The pathogenicity of long versus short fibre samples of amosite asbestos administered to rats by inhalation and intraperitoneal injection

J.M Davis, J Addison, R E Bolton, Ken Donaldson, A D Jones, T. Smith

Research output: Contribution to journalArticlepeer-review

Abstract / Description of output

For many years it has been accepted that fibre dimensions are the most important factor in the development of asbestos related disease with long fibres being more dangerous than short for all types of asbestos. This information has been derived from in vitro experiments and injection or implantation experiments since the kilogramme quantities of specially prepared dusts that are necessary for long term inhalation have not been available. The present study has taken advantage of the availability of a sample of amosite produced so that almost all fibres were less than 5 micron in length. The effects of this dust were compared to dust prepared from raw amosite that contained a very high proportion of long fibres. Previous data from studies with UICC amosite, which was intermediate in length, were also available for comparison. At the end of 12 months of dust inhalation, significantly more short fibre amosite was present in the lung tissue compared to the long but while the long fibre dust caused the development of widespread pulmonary fibrosis, no fibrosis at all was found in animals treated with short fibre. One third of animals treated with long fibre dust developed pulmonary tumours or mesotheliomas but no pulmonary neoplasms were found in animals treated with short fibre dust. Following intraperitoneal injection, the long fibre amosite produced mesotheliomas in 95% of animals with a mean induction period of approximately 500 days. With short fibre dust, only a single mesothelioma developed after 837 days. In previous inhalation studies with UICC amosite, relatively little pulmonary fibrosis had developed and only two benign pulmonary tumours. This would suggest that to produce a significant carcinogenic response in rat lung tissue amosite fibres must be longer than those in the UICC preparation. Following the injection of UICC amosite, however, mesotheliomas developed in the same proportion of animals and with the same mean induction period as with long fibre dust. From this it would appear that while very short fibres exhibit little carcinogenicity to either lung or mesothelial tissues, mesotheliomas can be produced by dust preparations consisting of shorter fibres than are needed to produce tumours.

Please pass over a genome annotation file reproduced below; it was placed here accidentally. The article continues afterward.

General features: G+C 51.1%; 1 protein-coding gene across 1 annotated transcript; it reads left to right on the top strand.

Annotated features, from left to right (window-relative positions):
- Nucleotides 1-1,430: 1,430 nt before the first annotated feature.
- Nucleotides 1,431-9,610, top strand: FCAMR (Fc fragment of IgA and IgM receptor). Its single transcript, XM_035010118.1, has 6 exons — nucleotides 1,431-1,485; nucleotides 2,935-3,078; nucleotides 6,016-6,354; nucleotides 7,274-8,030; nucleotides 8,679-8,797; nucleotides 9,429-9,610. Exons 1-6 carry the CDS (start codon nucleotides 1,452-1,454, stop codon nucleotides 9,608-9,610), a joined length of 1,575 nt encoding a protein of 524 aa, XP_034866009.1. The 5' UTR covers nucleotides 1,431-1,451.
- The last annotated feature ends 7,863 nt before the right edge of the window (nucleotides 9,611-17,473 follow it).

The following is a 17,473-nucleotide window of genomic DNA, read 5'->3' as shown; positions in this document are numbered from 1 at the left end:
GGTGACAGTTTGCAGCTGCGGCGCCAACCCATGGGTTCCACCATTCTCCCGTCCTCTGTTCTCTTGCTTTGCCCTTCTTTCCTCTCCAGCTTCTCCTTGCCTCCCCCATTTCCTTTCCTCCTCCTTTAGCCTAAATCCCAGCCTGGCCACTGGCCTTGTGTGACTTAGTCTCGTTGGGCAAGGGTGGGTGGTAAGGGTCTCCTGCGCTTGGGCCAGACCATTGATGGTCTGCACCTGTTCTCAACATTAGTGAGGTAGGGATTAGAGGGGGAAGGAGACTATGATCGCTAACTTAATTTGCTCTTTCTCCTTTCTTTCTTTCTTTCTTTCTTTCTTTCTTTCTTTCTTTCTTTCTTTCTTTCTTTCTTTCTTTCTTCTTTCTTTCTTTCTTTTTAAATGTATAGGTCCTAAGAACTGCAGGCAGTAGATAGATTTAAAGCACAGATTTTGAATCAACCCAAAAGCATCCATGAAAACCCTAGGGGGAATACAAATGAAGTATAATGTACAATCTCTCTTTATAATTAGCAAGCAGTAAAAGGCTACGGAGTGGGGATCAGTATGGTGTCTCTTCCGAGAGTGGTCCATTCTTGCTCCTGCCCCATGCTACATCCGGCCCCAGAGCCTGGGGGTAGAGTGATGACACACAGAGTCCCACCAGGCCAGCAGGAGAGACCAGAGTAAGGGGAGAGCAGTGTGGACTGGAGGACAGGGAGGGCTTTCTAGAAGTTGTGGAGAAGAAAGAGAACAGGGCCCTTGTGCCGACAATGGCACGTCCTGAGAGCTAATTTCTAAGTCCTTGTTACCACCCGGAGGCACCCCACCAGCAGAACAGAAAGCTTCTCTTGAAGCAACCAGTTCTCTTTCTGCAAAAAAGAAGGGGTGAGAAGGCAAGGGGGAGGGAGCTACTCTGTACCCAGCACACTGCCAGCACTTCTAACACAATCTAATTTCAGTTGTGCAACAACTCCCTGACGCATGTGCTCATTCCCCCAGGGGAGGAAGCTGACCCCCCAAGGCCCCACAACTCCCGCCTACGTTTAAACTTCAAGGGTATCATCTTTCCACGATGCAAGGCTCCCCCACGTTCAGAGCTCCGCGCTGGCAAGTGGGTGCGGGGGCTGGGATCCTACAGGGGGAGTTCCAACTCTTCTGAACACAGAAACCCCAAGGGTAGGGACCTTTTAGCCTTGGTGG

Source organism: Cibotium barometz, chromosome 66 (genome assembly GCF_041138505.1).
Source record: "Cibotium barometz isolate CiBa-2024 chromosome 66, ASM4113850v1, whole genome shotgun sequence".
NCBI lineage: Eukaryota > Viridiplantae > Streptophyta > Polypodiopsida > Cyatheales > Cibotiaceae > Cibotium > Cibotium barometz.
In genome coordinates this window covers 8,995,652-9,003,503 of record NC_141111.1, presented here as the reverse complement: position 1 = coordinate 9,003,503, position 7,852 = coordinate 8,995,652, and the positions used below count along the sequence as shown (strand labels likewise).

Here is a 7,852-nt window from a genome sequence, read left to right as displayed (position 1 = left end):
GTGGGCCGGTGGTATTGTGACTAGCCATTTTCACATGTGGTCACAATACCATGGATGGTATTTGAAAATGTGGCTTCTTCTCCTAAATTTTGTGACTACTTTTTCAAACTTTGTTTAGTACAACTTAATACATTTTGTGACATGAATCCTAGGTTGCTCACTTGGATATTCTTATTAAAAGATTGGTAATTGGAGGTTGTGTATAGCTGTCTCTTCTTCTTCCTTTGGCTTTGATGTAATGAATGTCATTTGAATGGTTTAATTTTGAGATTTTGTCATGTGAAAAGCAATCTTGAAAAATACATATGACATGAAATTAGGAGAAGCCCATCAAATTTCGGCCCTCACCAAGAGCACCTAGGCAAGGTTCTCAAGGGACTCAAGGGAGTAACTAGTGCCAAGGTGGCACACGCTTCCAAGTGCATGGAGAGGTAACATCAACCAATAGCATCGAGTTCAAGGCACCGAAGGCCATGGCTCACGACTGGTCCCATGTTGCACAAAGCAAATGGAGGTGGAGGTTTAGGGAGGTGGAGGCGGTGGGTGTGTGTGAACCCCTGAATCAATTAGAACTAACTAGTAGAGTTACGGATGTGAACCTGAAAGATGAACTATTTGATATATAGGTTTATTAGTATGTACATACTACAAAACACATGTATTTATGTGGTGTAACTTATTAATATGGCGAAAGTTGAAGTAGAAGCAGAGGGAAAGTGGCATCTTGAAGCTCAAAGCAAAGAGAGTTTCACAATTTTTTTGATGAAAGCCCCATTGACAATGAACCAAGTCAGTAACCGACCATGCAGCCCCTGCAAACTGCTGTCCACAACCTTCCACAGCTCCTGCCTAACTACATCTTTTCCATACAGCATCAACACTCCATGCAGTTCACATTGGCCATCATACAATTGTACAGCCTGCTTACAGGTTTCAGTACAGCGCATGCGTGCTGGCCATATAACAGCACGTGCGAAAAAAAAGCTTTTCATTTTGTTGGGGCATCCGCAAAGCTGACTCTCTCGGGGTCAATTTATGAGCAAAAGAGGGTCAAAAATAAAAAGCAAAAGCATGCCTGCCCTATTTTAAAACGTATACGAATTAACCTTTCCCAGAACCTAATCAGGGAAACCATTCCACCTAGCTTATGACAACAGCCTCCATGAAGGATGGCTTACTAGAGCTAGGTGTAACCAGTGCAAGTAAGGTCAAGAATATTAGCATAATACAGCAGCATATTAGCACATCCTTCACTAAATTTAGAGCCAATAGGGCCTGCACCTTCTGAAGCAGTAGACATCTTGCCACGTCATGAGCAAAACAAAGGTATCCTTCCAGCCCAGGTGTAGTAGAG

Original languageEnglish
Pages (from-to)415-30
Number of pages16
JournalBritish journal of experimental pathology
Issue number3
Publication statusPublished - Jun 1986

Keywords / Materials (for Non-textual outputs)

  • amosite asbestos
  • fibre length
  • Pulmonary Fibrosis


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